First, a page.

Sanctuary cities protest ICE actions

SAN FRANCISCO — In an outraged response to ICE raids just days after immigrant rights supporters filled the streets on May Day, labor, faith groups, students and community members rallied around the area last week.

On May 5, hundreds gathered outside the San Francisco headquarters of U.S. Immigration and Customs Enforcement (ICE) to protest the agency’s raids at restaurants operated by El Balazo taqueria chain in several Bay Area cities. During the May 2 raids, 63 workers were detained. Most were released that day pending immigration hearings.

State Senator Carole Migden (D-San Francisco), representatives of other elected officials, clergy from many denominations and labor leaders joined immigrant rights advocates in the noontime rally.

“We marched on May 1, and then they came after us,” San Francisco Labor Council head Tim Paulson told the crowd. “This cannot happen in San Francisco, in California, anywhere in the United States!” he declared. Paulson pledged the continuing support of labor in San Francisco and the East Bay “to fight this injustice in our community.”

Protestant, Catholic and Jewish faith leaders held aloft a symbolic shelter, a canopy “open on all four sides” so that “all people may come in and be welcome within the circle,” before conducting a ceremonial purification of the ICE headquarters. “Our prayer is that God will remove your hearts of stone and replace them with hearts of flesh, ready for mercy and compassion,” one faith leader said, as others prepared to sprinkle the building’s entrance with holy water. The religious leaders also called for immigration laws to be “transformed” so they are “worthy of enforcement.”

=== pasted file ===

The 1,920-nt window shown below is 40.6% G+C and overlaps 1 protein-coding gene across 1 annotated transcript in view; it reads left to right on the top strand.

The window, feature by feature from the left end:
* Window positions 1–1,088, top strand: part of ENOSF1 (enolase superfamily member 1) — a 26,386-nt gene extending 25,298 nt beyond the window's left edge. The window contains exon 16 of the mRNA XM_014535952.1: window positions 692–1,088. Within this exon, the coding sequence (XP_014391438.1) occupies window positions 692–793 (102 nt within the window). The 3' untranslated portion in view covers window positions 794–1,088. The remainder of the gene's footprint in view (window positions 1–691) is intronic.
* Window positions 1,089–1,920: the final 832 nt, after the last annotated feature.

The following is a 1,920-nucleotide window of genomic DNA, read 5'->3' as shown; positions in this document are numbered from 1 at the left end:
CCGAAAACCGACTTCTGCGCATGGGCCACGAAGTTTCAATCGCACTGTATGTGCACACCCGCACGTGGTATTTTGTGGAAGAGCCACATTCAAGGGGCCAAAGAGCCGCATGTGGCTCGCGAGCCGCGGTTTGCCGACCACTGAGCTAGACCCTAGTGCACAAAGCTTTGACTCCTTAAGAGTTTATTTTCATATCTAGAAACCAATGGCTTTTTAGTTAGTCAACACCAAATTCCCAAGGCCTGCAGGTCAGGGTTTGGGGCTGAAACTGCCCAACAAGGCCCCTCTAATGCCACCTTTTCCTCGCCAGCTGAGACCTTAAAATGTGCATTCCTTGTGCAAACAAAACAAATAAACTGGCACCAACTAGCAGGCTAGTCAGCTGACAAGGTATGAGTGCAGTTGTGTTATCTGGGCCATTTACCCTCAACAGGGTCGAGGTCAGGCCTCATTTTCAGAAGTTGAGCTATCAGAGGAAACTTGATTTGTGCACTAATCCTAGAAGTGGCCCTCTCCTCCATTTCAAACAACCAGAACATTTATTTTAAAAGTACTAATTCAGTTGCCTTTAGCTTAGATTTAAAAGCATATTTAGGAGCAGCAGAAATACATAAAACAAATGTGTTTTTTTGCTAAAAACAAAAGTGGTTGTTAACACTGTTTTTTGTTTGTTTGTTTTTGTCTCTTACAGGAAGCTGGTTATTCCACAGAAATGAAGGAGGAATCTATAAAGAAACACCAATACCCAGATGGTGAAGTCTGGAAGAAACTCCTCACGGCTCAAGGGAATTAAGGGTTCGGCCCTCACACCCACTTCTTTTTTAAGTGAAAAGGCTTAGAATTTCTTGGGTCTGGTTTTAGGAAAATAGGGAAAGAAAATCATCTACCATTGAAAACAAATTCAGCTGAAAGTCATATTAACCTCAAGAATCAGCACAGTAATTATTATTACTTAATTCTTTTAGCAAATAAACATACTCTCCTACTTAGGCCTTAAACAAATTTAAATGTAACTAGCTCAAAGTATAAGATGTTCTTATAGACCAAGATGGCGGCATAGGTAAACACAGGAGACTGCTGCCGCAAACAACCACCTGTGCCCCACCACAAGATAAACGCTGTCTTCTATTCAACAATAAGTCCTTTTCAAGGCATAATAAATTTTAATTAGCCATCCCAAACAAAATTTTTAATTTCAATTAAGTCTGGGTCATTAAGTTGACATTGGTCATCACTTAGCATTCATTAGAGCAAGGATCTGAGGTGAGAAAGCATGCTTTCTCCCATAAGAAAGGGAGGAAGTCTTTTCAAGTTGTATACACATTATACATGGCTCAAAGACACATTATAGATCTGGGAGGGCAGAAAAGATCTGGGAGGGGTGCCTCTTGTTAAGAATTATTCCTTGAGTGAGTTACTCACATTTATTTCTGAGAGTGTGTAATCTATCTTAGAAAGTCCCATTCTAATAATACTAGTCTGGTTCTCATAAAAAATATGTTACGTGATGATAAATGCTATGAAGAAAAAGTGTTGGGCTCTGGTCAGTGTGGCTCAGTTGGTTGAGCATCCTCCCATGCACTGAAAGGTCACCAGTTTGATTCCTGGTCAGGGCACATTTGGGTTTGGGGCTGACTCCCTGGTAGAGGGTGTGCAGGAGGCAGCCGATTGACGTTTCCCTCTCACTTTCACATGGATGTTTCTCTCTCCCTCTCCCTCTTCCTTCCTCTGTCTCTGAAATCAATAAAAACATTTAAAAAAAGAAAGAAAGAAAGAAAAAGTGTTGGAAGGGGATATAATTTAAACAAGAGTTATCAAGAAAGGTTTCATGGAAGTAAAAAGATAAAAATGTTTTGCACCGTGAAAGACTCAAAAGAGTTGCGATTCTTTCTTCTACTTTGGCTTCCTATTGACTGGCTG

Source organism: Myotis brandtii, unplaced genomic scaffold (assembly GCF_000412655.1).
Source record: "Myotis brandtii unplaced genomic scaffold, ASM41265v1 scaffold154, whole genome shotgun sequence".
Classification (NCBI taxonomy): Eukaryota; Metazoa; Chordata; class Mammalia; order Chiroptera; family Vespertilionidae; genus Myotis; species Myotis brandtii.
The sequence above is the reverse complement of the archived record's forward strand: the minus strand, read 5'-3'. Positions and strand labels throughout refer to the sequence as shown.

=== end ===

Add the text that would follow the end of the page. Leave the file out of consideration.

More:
As “sanctuary cities” that have pledged to welcome all immigrants and not to cooperate with ICE raids, the San Francisco, Oakland and Berkeley communities have been especially angered by the ICE actions.

Elected officials including Oakland Mayor Ronald Dellums raced to the scene May 6 after ICE agents were reported near an East Oakland elementary school campus. Similar reports in Berkeley drew a like response from city officials.

Although it turned out agents had not entered the school grounds as rumored, the school warned parents that ICE was in the neighborhood, and teachers kept their students in classrooms until an authorized person could pick them up.

Two days later, some 80 students at Oakland High School held a lunchtime march and rally outside the school to protest ICE’s actions.

“Who are we to say you can’t be here?” said student Eric Valley. “People could leave their home countries because of war, because of bad economic conditions. They come here thinking America is safe. If this is the land of the free, why can’t people come here?” he added.

“Little kids shouldn’t have to carry ID, little kids are just trying to get an education,” said junior Rosa Perez. While she hadn’t heard of students experiencing raids at their homes, she said, “We’re afraid that will happen; that’s why we’re here.”

Rep. Barbara Lee (D-Calif.), whose district spans Oakland and Berkeley, issued a statement saying ICE’s presence near the schools violates “the sanctity of the education process, and is intentionally meant to intimidate those who live in the community.” She said she plans a district outreach event “to hear directly from my constituents about their experiences with agency officials.”